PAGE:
Town hall scraps controversial care monitor' charge after 10 years
PUBLISHED: 21:25 12 August 2008 | UPDATED: 13:32 05 October 2010
HUNDREDS of vulnerable adults in London's East End will no longer have to pay for their emergency life-saving alarm system. Tower Hamlets has agreed to scrap the £100 fee for its Telecare' monitoring system introduced in a controversial move 10 years ago. Numbers using the monitoring service fell drastically when the charges began, which at the time rocked the ruling Labour party at the Town Hall
HUNDREDS of vulnerable adults in London's East End will no longer have to pay for their emergency life-saving alarm system.
Tower Hamlets council has agreed to scrap the £100 fee for its 'Telecare' monitoring system.
Fees were introduced in a controversial move 10 years ago for the system of alarms and sensors installed in the homes of the elderly and the vulnerable to monitor falls or detect changes in blood pressure or temperature.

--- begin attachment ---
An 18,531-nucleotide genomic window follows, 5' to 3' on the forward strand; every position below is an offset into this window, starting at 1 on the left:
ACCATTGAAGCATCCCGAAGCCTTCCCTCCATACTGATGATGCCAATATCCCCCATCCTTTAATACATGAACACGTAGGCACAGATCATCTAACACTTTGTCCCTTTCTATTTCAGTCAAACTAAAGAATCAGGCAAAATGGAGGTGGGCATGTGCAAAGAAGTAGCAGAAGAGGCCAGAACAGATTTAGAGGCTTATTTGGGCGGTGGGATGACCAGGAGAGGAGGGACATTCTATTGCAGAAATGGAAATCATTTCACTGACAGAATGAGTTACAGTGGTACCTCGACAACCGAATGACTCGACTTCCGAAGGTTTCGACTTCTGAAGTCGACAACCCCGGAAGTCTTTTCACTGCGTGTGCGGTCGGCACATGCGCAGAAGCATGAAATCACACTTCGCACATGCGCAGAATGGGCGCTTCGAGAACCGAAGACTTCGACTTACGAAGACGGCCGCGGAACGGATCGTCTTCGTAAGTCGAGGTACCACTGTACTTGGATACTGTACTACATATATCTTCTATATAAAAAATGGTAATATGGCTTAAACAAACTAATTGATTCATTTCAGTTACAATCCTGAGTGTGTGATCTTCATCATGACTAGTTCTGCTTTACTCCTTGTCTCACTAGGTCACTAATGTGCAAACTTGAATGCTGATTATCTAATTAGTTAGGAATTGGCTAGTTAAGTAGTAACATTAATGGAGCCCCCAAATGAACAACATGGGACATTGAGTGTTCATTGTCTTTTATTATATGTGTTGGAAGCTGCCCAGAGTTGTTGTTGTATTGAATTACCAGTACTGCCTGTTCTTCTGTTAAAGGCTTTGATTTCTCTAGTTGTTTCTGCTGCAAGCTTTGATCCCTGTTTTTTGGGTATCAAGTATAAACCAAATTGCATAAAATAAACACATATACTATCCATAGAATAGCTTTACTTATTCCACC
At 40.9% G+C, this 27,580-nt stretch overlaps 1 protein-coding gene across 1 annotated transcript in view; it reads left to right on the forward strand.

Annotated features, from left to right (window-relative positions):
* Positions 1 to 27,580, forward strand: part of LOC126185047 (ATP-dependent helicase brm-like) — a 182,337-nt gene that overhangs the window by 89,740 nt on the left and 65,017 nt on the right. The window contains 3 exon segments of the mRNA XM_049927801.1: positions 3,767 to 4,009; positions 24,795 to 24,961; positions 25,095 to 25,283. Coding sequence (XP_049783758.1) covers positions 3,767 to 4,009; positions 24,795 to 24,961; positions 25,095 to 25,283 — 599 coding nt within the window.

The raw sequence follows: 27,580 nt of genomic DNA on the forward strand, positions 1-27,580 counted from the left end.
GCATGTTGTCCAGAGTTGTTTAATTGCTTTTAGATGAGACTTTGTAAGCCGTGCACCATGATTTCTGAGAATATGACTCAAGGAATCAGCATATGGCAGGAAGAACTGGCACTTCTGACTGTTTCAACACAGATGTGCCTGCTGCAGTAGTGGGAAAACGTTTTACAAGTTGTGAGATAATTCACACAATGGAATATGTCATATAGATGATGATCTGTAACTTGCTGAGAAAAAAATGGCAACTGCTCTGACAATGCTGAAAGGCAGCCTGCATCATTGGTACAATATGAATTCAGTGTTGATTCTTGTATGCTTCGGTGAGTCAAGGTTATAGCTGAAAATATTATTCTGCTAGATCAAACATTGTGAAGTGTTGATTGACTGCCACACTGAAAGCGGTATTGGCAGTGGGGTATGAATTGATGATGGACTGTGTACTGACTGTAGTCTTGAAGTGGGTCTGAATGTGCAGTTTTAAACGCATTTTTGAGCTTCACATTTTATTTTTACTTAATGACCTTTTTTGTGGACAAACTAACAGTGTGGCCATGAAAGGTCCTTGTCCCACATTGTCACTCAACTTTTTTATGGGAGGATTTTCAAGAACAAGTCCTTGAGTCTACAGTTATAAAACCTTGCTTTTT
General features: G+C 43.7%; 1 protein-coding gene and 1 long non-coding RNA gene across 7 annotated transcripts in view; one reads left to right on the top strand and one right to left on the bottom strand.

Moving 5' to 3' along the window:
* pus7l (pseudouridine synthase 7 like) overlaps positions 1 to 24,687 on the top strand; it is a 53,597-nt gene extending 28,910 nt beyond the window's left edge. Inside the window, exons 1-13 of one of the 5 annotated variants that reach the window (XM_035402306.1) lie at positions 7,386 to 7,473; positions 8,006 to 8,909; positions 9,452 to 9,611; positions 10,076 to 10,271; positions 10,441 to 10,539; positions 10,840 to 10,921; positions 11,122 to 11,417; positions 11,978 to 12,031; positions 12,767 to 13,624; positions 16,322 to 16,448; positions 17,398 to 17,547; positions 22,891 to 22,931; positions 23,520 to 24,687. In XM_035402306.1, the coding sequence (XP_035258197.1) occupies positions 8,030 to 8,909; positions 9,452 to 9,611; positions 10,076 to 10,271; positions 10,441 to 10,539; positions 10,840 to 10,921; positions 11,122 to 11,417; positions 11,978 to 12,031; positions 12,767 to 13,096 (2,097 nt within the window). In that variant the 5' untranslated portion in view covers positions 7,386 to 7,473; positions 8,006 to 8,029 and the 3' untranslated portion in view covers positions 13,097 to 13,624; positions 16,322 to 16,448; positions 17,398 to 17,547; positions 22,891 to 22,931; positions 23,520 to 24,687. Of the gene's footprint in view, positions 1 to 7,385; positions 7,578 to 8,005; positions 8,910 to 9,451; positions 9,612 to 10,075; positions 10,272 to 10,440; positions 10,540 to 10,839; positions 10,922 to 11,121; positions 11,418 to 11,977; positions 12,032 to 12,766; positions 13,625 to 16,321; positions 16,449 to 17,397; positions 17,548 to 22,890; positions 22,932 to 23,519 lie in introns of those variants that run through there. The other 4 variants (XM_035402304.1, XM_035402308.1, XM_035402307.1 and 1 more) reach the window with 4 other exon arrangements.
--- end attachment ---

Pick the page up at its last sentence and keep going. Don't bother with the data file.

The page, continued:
Numbers using it fell drastically when the charges began in 1998, which at the time rocked the ruling Labour party at the Town Hall.
But they are now dropping the charges altogether, as part of a drive to meet Government targets to expand the monitoring scheme.
The system uses sensors on pendants and wristbands which are even triggered if the wearer gets out of bed in the middle of the night and fails to return within a certain time.
Maria Albert, who has Multiple Sclerosis, wears a bracelet with a button to press should she be taken ill.
She also has a pendant which sends out an alert should she fall, while a 'bogus caller' alarm has also been fitted at her front door of her home in Bethnal Green to deal with unwanted callers.
"I used to be nervous when my husband went out," she said.
"I'd make sure he'd bring me everything I might need and put it nearby, so I wouldn't have to move at all.
"Now I feel more confident getting around on my own."
Husband Robin urged others in similar situations to take up the system, especially now it's free.
He said: "It's much easier going out knowing that if anything happens the Telecare team will be able to contact me or the other key holders who can check on Maria."
Scrapping the fees means around £60,000 less for the Town Hall coffers from the 600 subscribers still using the service.
But the costs are being shared with Tower Hamlets Primary Care trust, while the council is using Government grants to expand the service in the next few years.